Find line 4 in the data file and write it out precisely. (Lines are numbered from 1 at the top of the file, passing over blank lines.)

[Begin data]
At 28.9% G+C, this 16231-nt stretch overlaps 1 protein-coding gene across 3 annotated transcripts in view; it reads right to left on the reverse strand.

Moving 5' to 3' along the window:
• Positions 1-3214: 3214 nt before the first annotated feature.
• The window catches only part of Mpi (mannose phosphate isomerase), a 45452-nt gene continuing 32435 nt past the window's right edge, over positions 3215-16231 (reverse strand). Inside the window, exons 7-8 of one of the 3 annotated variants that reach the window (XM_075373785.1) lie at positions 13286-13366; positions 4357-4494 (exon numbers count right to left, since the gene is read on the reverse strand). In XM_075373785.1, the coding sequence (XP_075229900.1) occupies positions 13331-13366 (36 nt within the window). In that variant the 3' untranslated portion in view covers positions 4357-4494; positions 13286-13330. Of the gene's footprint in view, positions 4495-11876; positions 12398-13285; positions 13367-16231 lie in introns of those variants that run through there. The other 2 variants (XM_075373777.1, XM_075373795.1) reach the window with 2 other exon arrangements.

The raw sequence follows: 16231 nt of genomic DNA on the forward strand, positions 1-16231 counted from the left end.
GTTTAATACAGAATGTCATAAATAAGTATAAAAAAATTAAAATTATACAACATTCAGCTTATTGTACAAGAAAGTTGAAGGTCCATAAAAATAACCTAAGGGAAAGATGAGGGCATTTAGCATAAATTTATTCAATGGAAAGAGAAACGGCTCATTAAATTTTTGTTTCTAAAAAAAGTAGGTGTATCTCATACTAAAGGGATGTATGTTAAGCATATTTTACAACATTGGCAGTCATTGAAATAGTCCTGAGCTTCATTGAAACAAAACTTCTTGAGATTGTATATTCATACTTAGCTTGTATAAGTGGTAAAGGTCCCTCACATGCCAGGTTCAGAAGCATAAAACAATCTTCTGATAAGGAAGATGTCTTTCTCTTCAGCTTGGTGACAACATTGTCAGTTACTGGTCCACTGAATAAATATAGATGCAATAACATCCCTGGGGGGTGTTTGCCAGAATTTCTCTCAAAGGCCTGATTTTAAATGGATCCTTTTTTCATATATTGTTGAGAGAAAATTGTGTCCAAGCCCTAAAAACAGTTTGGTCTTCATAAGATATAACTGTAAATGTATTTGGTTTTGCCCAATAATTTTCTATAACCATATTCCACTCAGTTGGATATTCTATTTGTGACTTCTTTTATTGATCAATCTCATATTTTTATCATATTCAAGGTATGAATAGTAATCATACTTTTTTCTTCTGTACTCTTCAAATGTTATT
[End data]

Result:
• The window catches only part of Mpi (mannose phosphate isomerase), a 45452-nt gene continuing 32435 nt past the window's right edge, over positions 3215-16231 (reverse strand). Inside the window, exons 7-8 of one of the 3 annotated variants that reach the window (XM_075373785.1) lie at positions 13286-13366; positions 4357-4494 (exon numbers count right to left, since the gene is read on the reverse strand). In XM_075373785.1, the coding sequence (XP_075229900.1) occupies positions 13331-13366 (36 nt within the window). In that variant the 3' untranslated portion in view covers positions 4357-4494; positions 13286-13330. Of the gene's footprint in view, positions 4495-11876; positions 12398-13285; positions 13367-16231 lie in introns of those variants that run through there. The other 2 variants (XM_075373777.1, XM_075373795.1) reach the window with 2 other exon arrangements.